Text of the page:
“We opposed the recruitment of students on campus for war-related industries,” Orton wrote. “I remember being disrupting a visit by a corporate spokesperson who was coming to campus to recruit engineering students. This disruption quite upset some of the movers and shakers in the university, who saw it as a violation of academic freedom.”

Orton wrote that he went on to become an organizer with the Communist Party of Canada (Marxist-Leninist), running in two federal elections in Montreal. But he eventually resigned from the party because of its lack of “internal democracy.”

Nature's rhythms

In 1977, Orton moved to the Queen Charlotte Islands in B.C., where he worked for a fish-packing company. “Moving to the Charlottes greatly stoked my interest in environmental issues,” he wrote. “I decided to re-focus my organizing work on environmental issues.”

He realized that the big B.C. logging companies saw the forest simply as a “resource” for human exploitation. A month-long kayak trip with Helga heightened his sensitivity to environmental issues such as the campaign to preserve the wilderness on South Moresby Island.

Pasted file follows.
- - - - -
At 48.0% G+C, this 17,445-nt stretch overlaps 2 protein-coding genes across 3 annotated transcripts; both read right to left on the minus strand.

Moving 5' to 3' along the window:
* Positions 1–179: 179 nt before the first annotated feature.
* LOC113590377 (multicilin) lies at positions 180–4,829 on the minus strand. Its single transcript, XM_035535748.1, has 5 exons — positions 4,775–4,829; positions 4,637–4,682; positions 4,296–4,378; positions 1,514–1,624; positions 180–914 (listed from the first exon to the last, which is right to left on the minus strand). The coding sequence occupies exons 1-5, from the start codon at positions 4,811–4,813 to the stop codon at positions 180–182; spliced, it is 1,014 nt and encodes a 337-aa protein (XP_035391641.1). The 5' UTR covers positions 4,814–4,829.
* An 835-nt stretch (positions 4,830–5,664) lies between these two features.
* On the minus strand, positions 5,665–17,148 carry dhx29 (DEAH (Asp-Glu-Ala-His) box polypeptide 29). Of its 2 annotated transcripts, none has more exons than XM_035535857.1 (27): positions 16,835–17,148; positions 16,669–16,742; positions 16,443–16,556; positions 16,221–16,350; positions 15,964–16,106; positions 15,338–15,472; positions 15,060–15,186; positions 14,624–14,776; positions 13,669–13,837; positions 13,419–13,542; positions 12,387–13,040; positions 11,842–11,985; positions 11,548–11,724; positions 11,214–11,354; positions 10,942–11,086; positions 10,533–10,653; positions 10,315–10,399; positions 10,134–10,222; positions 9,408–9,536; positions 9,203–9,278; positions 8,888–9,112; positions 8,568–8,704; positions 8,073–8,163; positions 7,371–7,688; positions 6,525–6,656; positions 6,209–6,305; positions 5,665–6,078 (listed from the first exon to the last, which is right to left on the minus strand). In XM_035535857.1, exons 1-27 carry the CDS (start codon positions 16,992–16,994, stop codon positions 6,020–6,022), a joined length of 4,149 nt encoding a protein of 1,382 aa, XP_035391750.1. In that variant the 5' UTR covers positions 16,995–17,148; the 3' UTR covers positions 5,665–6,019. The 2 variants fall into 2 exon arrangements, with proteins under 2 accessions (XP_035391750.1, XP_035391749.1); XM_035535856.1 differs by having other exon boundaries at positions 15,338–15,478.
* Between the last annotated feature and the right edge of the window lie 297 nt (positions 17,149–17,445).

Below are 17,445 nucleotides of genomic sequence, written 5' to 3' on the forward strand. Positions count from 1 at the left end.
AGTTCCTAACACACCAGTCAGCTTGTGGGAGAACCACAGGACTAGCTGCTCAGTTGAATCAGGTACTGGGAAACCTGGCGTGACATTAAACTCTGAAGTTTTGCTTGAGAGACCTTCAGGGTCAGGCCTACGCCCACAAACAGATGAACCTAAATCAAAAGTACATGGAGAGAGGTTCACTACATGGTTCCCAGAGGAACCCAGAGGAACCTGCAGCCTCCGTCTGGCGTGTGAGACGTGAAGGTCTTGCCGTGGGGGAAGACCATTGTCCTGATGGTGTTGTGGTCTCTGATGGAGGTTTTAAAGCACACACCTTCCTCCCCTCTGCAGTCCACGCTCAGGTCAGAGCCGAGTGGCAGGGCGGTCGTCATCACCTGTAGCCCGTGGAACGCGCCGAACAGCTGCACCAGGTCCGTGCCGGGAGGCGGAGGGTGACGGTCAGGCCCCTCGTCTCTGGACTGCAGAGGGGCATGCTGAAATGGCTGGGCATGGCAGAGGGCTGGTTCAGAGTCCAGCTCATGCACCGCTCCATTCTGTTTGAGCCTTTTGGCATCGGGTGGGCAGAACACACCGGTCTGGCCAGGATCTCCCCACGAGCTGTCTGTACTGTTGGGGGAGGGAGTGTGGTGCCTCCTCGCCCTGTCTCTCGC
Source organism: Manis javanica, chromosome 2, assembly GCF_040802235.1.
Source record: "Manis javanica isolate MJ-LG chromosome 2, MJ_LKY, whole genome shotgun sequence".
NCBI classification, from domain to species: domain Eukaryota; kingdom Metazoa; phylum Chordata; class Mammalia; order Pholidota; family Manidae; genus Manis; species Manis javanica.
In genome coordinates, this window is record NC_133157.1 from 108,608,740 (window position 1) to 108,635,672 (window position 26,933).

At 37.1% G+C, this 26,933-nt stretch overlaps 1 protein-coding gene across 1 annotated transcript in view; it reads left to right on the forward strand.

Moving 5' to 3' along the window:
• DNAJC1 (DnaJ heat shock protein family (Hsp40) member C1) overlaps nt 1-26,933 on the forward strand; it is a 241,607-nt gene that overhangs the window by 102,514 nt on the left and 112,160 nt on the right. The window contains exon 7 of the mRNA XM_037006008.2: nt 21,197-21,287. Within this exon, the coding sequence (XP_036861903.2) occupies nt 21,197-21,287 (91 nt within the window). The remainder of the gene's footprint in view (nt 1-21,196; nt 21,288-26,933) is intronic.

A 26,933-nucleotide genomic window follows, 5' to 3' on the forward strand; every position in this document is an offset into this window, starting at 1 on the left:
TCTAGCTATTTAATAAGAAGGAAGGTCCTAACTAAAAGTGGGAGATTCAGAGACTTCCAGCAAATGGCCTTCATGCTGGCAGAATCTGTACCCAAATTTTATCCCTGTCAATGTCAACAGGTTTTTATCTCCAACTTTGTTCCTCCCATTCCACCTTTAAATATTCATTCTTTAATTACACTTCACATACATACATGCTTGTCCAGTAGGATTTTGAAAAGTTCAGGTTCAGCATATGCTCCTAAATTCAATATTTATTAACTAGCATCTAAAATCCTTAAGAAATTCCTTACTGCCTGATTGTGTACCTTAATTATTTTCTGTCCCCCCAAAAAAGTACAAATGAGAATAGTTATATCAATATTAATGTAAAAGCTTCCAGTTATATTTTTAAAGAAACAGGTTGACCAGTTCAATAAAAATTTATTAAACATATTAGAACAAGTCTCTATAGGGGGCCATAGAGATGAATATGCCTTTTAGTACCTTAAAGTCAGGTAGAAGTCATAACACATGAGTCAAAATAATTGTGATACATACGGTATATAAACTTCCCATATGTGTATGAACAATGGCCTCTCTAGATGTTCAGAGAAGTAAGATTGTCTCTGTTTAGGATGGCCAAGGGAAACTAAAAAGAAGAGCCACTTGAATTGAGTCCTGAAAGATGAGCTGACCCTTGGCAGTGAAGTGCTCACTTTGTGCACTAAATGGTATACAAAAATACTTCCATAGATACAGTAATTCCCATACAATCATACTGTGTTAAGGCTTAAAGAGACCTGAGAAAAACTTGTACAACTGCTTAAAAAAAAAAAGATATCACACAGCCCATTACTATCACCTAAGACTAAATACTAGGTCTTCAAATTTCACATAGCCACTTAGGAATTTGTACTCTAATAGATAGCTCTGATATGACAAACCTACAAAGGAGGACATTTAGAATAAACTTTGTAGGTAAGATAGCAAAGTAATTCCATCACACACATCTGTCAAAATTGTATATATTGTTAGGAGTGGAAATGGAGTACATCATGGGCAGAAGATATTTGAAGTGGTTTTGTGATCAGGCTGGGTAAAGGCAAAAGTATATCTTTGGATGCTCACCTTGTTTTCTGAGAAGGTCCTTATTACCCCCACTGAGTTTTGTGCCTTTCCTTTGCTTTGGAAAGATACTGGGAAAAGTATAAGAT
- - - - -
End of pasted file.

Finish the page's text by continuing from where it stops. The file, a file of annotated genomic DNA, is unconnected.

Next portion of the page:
“We mainly lived off edible plants and the fish we caught from the kayak,” he wrote. “It was a pretty unplanned trip, with no life jackets or signalling gear, just a compass and a map. This forced us to confront and adjust to some extreme weather, plus the natural rhythms of the oceans...The South Moresby kayak trip showed me that, for survival on that trip, it was necessary to understand Nature’s rhythms and to adjust to them.”

Nova Scotia activism

In 1979, Orton and Helga moved to Nova Scotia where they have been active in a wide variety of environmental causes. In the 2006 federal election, Orton ran unsuccessfully for the Green Party in Peter MacKay’s riding of Central Nova. However, his involvement with the party did not prevent him from criticizing it for adopting positions that he saw as accepting capitalist, industrial society. In an e-mail last year to The Coast, for example, he criticized Green Party leader Elizabeth May for supporting the installation of wind turbines on Dalhousie Mountain, noting that he could see 20 of the giant turbines from his farm.

"Strong winds are now considered 'resources' to be exploited," Orton wrote in his e-mail. "What this means for the particular local ecology, where the winds will be put to industrial use, is unknown. But there will be an ecological, as well as a social, price to pay. Also, mountain ridges or other elevated natural areas, where wind turbines can be placed, will now be looked at as 'resources' to be exploited, in the name of sustainable energy. John Livingston, who first introduced the critique of 'resourcism' in his 1981 book Arctic Oil, got it brilliantly right: 'A 'resource' is anything that can be put to human use...It is the concept of 'resource' that allows us to perceive nature as our subsidiary.'"

In his last blogpost on April 30th, Orton thanked all those who had encouraged his contributions to deep ecology. “We all eventually return to the Earth,” the post ends. “Goodbye and keep fighting.”